Russia Extreme Weather Event

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Upward Trend in Dangerous Climate Events

In Russia, the forecast and monitoring of dangerous weather or climate events are a part of the state monitoring and reporting system. On an annual basis, the Federal Service of Hydrometeorology and Environmental Monitoring develops and issues a Report on Climate Peculiarities on the Territory of the Russian Federation with a brief analysis of the extreme and dangerous events.

The number of dangerous events (DEs) for the last 9 years is presented in the table below.

The figure below demonstrates the quantity of the dangerous events and complexes of events (including the hydrological and agrometeorological events) that caused significant damage to the economy and the population. The columns marked red shows the quantity of unexpected, unpredicted events. The overall trend line of the significant dangerous events is going strongly upward.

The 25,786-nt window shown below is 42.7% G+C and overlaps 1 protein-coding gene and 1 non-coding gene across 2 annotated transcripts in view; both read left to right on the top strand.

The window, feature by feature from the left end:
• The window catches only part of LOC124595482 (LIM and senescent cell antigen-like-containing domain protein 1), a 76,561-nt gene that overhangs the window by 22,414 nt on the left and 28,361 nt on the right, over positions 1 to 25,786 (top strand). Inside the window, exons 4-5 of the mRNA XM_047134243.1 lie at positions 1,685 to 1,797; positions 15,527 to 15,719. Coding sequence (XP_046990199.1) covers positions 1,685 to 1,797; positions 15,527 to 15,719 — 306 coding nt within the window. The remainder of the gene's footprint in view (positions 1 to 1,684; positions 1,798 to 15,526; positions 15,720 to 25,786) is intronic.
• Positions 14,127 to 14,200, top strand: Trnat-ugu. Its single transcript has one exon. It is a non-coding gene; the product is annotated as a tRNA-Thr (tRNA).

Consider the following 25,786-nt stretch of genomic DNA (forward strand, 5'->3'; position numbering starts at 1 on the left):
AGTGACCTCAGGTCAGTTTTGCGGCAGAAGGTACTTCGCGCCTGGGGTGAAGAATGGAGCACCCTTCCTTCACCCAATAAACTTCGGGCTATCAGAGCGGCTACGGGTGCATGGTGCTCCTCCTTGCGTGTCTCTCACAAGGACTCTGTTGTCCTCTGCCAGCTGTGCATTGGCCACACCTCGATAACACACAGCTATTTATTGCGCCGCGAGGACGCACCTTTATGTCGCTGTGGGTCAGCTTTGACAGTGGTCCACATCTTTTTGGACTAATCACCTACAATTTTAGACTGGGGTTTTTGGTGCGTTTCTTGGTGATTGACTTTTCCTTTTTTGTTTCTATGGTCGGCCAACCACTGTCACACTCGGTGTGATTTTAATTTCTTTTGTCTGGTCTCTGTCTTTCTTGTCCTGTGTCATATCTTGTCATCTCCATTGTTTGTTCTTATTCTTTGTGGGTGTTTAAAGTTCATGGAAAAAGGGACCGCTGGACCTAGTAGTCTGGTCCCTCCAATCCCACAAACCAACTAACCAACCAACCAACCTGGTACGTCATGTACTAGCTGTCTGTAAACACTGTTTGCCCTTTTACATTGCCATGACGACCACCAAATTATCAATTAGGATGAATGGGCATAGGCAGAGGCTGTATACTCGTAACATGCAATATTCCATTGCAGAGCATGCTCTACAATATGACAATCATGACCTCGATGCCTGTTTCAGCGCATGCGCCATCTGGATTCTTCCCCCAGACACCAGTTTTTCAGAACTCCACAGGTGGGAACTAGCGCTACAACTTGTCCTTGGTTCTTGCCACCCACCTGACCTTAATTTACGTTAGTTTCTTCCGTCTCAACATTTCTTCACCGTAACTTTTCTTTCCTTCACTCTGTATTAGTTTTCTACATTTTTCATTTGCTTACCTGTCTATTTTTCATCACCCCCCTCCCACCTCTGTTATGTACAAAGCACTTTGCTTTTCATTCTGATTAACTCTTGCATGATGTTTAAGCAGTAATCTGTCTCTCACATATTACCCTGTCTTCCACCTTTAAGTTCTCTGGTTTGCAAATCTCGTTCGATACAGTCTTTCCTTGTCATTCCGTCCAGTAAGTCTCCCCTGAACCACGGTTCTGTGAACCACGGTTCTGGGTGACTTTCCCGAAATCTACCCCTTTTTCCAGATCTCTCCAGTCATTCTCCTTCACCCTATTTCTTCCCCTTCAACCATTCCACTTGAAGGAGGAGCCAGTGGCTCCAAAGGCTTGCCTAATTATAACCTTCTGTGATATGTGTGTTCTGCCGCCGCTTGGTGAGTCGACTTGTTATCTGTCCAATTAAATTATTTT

The most frequent dangerous events are heavy rainfalls and floods, forest and peat fires, and strong winds that help spread the fires. Most extreme weather events happen from May to August/ September each year, due to atmospheric peculiarities.

Weather events that have caused the most damage in the last 3 years include: In 2015, the extremely strong wind in the Republic of Khakasiya (up to 31 m/s) in a dry hot season led to extensive damage to grids, trees and some property, as well as fires in 1,371 private houses in which 23 persons died. In 2016, a heavy rain event in Rostov-on-Don led to a flood in the streets, washed out roads and sinkholes up to 5m2 and damage to 2 bridges. This caused severe damage to power grids and resulted in 6 victims hurt and1 death.

In order to ensure the safety of the population and territories against natural and technogenic emergency situations at the local, regional and national levels, the special centralized Unified Emergency Prevention & Response State System (RSChS) was created in Russia in 1992. The main objectives of the RSChS system are forecasting of emergencies; preparing the population to act in emergencies; elimination of emergencies and mitigation of their socio-economic impacts; and reserving  financial and material resources for emergency response.


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